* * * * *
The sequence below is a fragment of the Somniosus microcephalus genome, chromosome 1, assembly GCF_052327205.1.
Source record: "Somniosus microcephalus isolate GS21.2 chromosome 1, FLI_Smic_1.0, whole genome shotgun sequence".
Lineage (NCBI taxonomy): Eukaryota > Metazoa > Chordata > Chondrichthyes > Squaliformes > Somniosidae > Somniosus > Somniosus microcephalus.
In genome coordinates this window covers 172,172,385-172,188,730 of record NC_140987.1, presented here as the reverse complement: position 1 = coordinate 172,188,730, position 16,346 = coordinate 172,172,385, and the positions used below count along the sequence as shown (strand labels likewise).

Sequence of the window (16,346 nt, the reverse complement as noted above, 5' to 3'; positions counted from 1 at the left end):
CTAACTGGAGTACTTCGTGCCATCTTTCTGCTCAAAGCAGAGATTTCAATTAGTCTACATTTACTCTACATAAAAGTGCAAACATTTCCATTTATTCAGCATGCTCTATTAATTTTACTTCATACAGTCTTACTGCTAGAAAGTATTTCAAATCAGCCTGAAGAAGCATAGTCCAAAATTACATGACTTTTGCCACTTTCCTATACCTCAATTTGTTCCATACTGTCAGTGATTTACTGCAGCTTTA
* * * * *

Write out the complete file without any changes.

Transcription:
The sequence below is a fragment of the Somniosus microcephalus genome, chromosome 1, assembly GCF_052327205.1.
Source record: "Somniosus microcephalus isolate GS21.2 chromosome 1, FLI_Smic_1.0, whole genome shotgun sequence".
Lineage (NCBI taxonomy): Eukaryota > Metazoa > Chordata > Chondrichthyes > Squaliformes > Somniosidae > Somniosus > Somniosus microcephalus.
In genome coordinates this window covers 172,172,385-172,188,730 of record NC_140987.1, presented here as the reverse complement: position 1 = coordinate 172,188,730, position 16,346 = coordinate 172,172,385, and the positions used below count along the sequence as shown (strand labels likewise).

Sequence of the window (16,346 nt, the reverse complement as noted above, 5' to 3'; positions counted from 1 at the left end):
CTAACTGGAGTACTTCGTGCCATCTTTCTGCTCAAAGCAGAGATTTCAATTAGTCTACATTTACTCTACATAAAAGTGCAAACATTTCCATTTATTCAGCATGCTCTATTAATTTTACTTCATACAGTCTTACTGCTAGAAAGTATTTCAAATCAGCCTGAAGAAGCATAGTCCAAAATTACATGACTTTTGCCACTTTCCTATACCTCAATTTGTTCCATACTGTCAGTGATTTACTGCAGCTTTA